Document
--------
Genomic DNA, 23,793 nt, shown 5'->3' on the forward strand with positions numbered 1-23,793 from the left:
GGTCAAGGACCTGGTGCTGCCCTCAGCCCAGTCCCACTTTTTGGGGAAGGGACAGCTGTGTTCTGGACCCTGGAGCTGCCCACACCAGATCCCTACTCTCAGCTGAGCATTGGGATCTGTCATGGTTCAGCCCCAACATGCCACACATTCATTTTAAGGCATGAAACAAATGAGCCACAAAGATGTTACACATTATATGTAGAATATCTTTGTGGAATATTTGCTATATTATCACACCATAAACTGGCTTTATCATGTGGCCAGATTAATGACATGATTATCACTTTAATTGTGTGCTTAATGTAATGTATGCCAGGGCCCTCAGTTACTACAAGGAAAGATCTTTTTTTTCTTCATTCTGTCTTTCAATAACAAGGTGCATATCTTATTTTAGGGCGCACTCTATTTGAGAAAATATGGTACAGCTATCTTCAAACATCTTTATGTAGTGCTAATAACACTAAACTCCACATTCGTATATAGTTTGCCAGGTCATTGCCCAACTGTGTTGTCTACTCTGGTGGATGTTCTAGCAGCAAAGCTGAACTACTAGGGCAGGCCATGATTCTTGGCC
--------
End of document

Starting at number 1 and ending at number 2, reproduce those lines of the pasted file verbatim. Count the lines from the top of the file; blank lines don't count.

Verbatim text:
Genomic DNA, 23,793 nt, shown 5'->3' on the forward strand with positions numbered 1-23,793 from the left:
GGTCAAGGACCTGGTGCTGCCCTCAGCCCAGTCCCACTTTTTGGGGAAGGGACAGCTGTGTTCTGGACCCTGGAGCTGCCCACACCAGATCCCTACTCTCAGCTGAGCATTGGGATCTGTCATGGTTCAGCCCCAACATGCCACACATTCATTTTAAGGCATGAAACAAATGAGCCACAAAGATGTTACACATTATATGTAGAATATCTTTGTGGAATATTTGCTATATTATCACACCATAAACTGGCTTTATCATGTGGCCAGATTAATGACATGATTATCACTTTAATTGTGTGCTTAATGTAATGTATGCCAGGGCCCTCAGTTACTACAAGGAAAGATCTTTTTTTTCTTCATTCTGTCTTTCAATAACAAGGTGCATATCTTATTTTAGGGCGCACTCTATTTGAGAAAATATGGTACAGCTATCTTCAAACATCTTTATGTAGTGCTAATAACACTAAACTCCACATTCGTATATAGTTTGCCAGGTCATTGCCCAACTGTGTTGTCTACTCTGGTGGATGTTCTAGCAGCAAAGCTGAACTACTAGGGCAGGCCATGATTCTTGGCC